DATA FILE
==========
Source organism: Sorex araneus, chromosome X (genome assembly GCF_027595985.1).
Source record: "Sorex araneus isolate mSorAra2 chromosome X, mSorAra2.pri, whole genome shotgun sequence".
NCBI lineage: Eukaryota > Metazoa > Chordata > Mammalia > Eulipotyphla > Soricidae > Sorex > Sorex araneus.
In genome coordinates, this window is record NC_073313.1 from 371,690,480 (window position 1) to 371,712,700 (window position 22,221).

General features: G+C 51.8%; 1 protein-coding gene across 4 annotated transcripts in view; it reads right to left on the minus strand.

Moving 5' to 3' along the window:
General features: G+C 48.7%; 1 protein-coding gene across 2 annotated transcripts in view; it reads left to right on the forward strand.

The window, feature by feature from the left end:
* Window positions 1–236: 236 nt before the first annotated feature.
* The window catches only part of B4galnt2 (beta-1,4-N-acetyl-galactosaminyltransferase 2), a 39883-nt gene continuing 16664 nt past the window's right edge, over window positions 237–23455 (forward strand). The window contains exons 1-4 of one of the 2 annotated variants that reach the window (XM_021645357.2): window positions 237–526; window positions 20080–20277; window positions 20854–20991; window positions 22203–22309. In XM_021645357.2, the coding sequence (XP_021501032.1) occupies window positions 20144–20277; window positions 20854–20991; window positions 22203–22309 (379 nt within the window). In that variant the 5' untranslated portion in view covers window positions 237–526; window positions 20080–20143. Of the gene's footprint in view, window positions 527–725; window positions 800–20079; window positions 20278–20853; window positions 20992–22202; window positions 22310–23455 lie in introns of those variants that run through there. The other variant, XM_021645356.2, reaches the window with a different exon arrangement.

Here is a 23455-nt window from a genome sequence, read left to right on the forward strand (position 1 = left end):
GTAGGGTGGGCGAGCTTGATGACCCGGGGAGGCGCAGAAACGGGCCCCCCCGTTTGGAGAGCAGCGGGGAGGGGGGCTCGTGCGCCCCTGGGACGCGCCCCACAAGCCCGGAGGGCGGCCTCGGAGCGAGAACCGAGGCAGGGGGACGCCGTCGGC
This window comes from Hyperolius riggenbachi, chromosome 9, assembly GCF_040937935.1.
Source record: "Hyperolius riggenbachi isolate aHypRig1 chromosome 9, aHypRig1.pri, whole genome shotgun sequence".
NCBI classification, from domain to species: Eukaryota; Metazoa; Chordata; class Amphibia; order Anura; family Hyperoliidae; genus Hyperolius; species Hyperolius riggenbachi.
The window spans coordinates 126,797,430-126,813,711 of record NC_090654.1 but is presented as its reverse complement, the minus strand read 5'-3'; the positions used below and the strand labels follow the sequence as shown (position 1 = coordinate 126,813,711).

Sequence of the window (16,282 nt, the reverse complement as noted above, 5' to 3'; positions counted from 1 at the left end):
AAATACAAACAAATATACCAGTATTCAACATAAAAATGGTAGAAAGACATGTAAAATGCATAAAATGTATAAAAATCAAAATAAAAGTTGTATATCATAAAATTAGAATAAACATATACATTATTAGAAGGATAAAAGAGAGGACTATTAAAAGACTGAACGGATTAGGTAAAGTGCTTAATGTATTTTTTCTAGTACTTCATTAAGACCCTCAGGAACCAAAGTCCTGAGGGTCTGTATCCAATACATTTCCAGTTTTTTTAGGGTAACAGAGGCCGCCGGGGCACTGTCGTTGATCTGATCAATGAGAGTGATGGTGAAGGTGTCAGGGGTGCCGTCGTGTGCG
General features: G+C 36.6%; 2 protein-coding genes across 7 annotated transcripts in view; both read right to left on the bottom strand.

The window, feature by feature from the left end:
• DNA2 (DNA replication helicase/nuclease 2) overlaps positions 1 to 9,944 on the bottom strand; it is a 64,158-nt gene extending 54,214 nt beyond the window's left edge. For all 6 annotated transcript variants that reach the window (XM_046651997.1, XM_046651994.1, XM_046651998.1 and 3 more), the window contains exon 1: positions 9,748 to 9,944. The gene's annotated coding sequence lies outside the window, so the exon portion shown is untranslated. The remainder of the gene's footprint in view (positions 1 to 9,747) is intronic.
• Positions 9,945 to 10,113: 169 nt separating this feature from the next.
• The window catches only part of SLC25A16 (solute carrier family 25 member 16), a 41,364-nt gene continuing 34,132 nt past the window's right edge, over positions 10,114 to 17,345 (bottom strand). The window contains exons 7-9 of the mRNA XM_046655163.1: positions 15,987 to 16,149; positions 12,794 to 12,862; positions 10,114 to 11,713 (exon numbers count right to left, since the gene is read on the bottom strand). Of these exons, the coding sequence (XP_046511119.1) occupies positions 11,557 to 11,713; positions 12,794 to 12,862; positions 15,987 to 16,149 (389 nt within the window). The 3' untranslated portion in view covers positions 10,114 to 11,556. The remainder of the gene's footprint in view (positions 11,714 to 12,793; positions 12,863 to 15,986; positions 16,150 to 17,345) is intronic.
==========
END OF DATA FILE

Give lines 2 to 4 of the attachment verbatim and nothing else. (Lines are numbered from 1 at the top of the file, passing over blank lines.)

Source record: "Sorex araneus isolate mSorAra2 chromosome X, mSorAra2.pri, whole genome shotgun sequence".
NCBI lineage: Eukaryota > Metazoa > Chordata > Mammalia > Eulipotyphla > Soricidae > Sorex > Sorex araneus.
In genome coordinates, this window is record NC_073313.1 from 371,690,480 (window position 1) to 371,712,700 (window position 22,221).